part of next year.


So basically, all good news here.


Look at this one here, this is your months of inventory


for the last three years.


Now, this has got nothing to do with how many sales.


This is only supply and demand, months of inventory.


So look at it, 2017 we’re just above four.


Obviously really strong here, we get down to two.


You know, crept along at two, back up around three,


and we ended the year at 3.5.


What happened in 2018?


Look where we started, way up here, was pretty-


I should say, right here at four, and then


we were pretty balanced, but then what happened


is we moved into the middle of the year,


it just kept creeping up, kept creeping up


till we get to 9.6.


Of course, we started this year


at almost 10 months of inventory; very, very high.


It came down a little bit as we get into the spring,


as it generally does, May it dipped a little bit,


but you’re still sitting here, and very close


to a buyer’s market, back up to a buyer’s market.


We’re over six, and then look what’s starting to happen.


We dropped down below last year’s line, do you see that?


This is really important.


So we dropped down below 2018, okay,


and you can see the gap here is increasing, isn’t it?


Which is a very good sign, I suspect you’re going to


see this continue for the rest of the year.


Where you’re going to see we’re substantially below


what we did in 2018.


When we get down to where we were here in 2017,


I don’t know for sure, but this is all really good news.


Completely moving the right way,


and I’ll be honest, this market has responded


to what’s been going on, quicker than I thought.


In other words, we’re starting to see it crack


very, very quickly.


I thought it would have taken a little longer.


But anyway, all good stuff.


So here’s your new graph.


So you can see what this is, is this is the amount


of sales that took place in the month.


And we’ve got 2017, 18′, and 2019.


So look at 2017, obviously, look at the sales.


Over 3000, over 3000, we get up here we’re 4000,


almost 4000, so you can see 2017, it was crazy good, right?


Then what happened, moving to 2018,


started here and of course, we’re down substantially.


You see the gap, okay?


Big difference right here.


So this is a really cool graph that you could be showing,


and we’re down here and you can see there’s


a pretty big gap between 2017 and 2018, in terms of sales.


Your sales were off a lot.


Then we started here, huge gap, right?


Beginning of 2019, well below the year before,


way below two years ago, then all of a sudden


what started to happen here?


We broke through.


And we went above what was going on last year,


and look, we stayed above that.


So you can see now, now there’s a gap between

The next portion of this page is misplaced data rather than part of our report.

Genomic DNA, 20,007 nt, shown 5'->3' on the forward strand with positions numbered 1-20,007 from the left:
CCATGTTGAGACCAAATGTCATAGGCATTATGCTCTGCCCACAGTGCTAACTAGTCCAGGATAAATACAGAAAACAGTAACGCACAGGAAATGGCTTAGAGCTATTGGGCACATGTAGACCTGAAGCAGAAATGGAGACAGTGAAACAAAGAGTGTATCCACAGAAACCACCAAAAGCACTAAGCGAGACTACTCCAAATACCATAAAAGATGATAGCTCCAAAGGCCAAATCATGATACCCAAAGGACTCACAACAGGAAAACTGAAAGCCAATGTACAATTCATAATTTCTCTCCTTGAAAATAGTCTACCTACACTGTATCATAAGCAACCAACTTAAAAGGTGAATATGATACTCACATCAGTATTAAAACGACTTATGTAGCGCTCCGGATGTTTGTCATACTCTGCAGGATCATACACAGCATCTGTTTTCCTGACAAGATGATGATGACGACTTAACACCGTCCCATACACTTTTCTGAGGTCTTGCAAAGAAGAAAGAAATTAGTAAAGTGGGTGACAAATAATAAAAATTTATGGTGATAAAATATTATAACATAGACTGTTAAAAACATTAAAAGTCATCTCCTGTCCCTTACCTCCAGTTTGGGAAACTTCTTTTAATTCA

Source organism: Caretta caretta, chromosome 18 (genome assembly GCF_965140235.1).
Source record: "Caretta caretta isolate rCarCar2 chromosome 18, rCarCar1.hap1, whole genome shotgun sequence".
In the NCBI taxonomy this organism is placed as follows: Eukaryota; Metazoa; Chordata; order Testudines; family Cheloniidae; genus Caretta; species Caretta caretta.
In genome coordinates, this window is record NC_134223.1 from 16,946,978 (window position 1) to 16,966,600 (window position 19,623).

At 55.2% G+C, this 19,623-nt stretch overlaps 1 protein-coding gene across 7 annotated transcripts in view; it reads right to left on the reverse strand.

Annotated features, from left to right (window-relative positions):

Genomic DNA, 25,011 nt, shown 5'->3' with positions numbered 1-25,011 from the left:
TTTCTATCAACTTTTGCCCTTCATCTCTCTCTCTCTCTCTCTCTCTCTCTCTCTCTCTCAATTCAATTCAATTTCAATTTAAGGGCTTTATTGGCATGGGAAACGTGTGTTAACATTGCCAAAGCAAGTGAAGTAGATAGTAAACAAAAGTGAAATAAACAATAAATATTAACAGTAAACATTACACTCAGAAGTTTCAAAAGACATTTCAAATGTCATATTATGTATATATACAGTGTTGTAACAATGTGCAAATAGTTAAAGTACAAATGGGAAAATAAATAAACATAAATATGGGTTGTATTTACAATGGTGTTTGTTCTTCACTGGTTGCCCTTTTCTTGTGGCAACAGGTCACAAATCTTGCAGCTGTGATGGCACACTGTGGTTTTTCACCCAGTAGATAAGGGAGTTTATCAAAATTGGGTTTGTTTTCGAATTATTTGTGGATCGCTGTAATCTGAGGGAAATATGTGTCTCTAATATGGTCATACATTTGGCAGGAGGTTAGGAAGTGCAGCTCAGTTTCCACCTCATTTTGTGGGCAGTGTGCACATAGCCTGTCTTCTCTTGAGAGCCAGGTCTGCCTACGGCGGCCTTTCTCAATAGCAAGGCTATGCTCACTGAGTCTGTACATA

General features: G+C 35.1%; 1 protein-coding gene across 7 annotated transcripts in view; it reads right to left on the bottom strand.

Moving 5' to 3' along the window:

2018, and this gap got pretty big right here, look at this.


Almost reaching what we did in 2017.


So a really cool graph, actually both of these right here,


I think are very useful in terms of presentation.


So what do I think is gonna happen?


Well first of all, federal election is behind us, right?


So a lot of people will get back to, you know,


the new norm, if you will.


You know, people are putting stuff off


because they wanted to wait and see what was gonna happen.


I also think your market’s responding very well.


You know, interest rates are still really low,


I think the last two months of this year


are going to be substantially better than


the last two months of last year.


And right now, barring any crazy economic change,


say by the government, interests rates staying really low,


I think 2020 is looking very, very bright


for that Greater Vancouver Area.


So anyway, I hope this was helpful, everybody.


And at the end of the day, remember,


it’s a beautiful life, make it count.

Up next


Housing market ‘normalization’ continues in British Columbia

Signs point to market returning to normal conditions

Steve Randall

The housing market in British Columbia has seen tough times since the introduction of the mortgage stress tests and other market-cooling measures.

But there are continued signs that the market is returning to more normal conditions according to stats from the British Columbia Real Estate Association.

Home sales in BC in October gained 19.3% year-over-year with a total of 7,666 residential unit sales were recorded by the MLS.

Meanwhile, prices were heading upwards with the average MLS® residential price in the province rising 5.1% year-over-year to $724,045, while total sales dollar volume was $5.55 billion, a 25.4% increase from the same month last year.

“Most markets around the province are returning to a more typical level of sales activity,” said BCREA Chief Economist Brendon Ogmundson. “That recovery in sales and slower listings activity is putting upward pressure on prices in many markets.”

Growth in active listings in the province was 1% year-over-year to 36,567 units, although down slightly when compared on a seasonally adjusted basis.

With sales and listings down, overall market conditions in the province have tightened, with a sales-to-active listings ratio of 21%.

Year-to-date sales data

Year-to-date, BC residential sales dollar volume was down 9% to $45.3 billion, compared with the same period in 2018. Residential unit sales were 6.2% lower at 65,468 units, while the average MLS® residential price was down 3% year-to-date at $691,618.

Copyright © 2019 Key Media Pty Ltd